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J'Nai Bridges will be making her Canadian Opera Company debut as Carmen, running Oct. 14-Nov. 4.Dario Acosta/Handout

When American opera singer J’Nai Bridges talks about the genesis of her musical career, there’s one story she tells and re-tells about the day she chose between two wildly different worlds.

In high school, basketball was Bridges’ main extracurricular. But even as captain of the varsity basketball team, she needed an arts credit to graduate, so she auditioned for Advanced Placement choir. When the teacher told her she had a natural ability, she decided to start taking private lessons. Then, the dramatic conflict: Her very first audition for a role in an opera (it was Tosca) fell on the same day as an important basketball game.

Young J’Nai thought she had it figured out. She’d ask her coach if she could skip that afternoon’s practice so she could go to the audition, then she’d get her mom to drive her two hours to the rival school in time for the start of the game. But when she arrived, the coach had changed his mind. He benched her, and told her it was because she had displayed poor sportsmanship.

“That was the last day of my competitive basketball career,” Bridges says.

Within a couple of months, she’d told her private instructor – and her parents – that she wanted to audition for music conservatories instead of heading to university, turned down all of her basketball scholarships and shifted her focus to singing.

“Basketball was always something that I loved! I still love it. I still play and I go to games any chance I get,” she says. “But singing grasped me in a different way and I just felt, ‘Wow, this is something that I want to explore.’”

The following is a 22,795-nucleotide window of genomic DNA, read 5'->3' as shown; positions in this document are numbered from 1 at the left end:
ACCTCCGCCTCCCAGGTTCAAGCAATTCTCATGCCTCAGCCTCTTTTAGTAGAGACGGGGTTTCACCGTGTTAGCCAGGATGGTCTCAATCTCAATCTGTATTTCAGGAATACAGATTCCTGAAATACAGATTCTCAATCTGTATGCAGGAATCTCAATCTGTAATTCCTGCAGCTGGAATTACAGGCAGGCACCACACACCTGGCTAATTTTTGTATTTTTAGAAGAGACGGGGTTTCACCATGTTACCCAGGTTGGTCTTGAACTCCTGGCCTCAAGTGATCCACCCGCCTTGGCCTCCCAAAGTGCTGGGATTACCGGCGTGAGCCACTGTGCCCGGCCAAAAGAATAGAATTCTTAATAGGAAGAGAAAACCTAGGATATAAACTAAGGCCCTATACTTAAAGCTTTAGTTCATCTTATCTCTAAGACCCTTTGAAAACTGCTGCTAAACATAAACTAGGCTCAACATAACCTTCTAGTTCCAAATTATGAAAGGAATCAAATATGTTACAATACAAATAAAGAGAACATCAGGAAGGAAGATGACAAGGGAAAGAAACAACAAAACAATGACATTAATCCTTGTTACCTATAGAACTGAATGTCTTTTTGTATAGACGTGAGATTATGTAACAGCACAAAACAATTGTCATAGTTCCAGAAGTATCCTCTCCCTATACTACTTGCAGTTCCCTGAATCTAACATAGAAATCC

This story helps explains who Bridges is: a one-time basketball hopeful turned bonafide opera star. This month, Bridges, 35, will make her Canadian Opera Company debut with the titular role in Carmen.

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Her road to this milestone is dotted with other career highlights: Bridges attended the Manhattan School of Music in New York, earned a master’s degree at Philadelphia’s Curtis Institute of Music and participated in artist training at Lyric Opera of Chicago. She won her first Grammy for her New York’s Metropolitan Opera debut playing Nefertiti in Philip Glass’s Akhnaten last year, and recently she became one of just a handful of classical singers to perform a NPR Tiny Desk concert

But her story doesn’t quite get at the “why” of her artistry, or her purpose, as a doer who set a goal in what is widely perceived as a white and elitist industry and pursued it. For that, you have to understand where she comes from.

Raised near Seattle, alongside two brothers and a sister, Bridges remembers a home filled with music, though it wasn’t necessarily classical.

“I was always drawn to music,” she says, recalling her parents’ strategy to get their kids out of bed on grey mornings. “It was hard to wake up for school, so my parents would blast music and that would get us going. It was mostly Motown, jazz, R&B – a lot of Black American music.”

That’s not to say she had no exposure to classical music; she grew up singing in the choir at her church, and all the siblings took music lessons, which for Bridges meant classical piano. But it wasn’t until that AP choir class that she realized she loved this style, that she was good at this type of performance – and perhaps most importantly, that she belonged in this space, too.

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J'nai Bridges performs at Carnegie Hall in 2018.The Canadian Press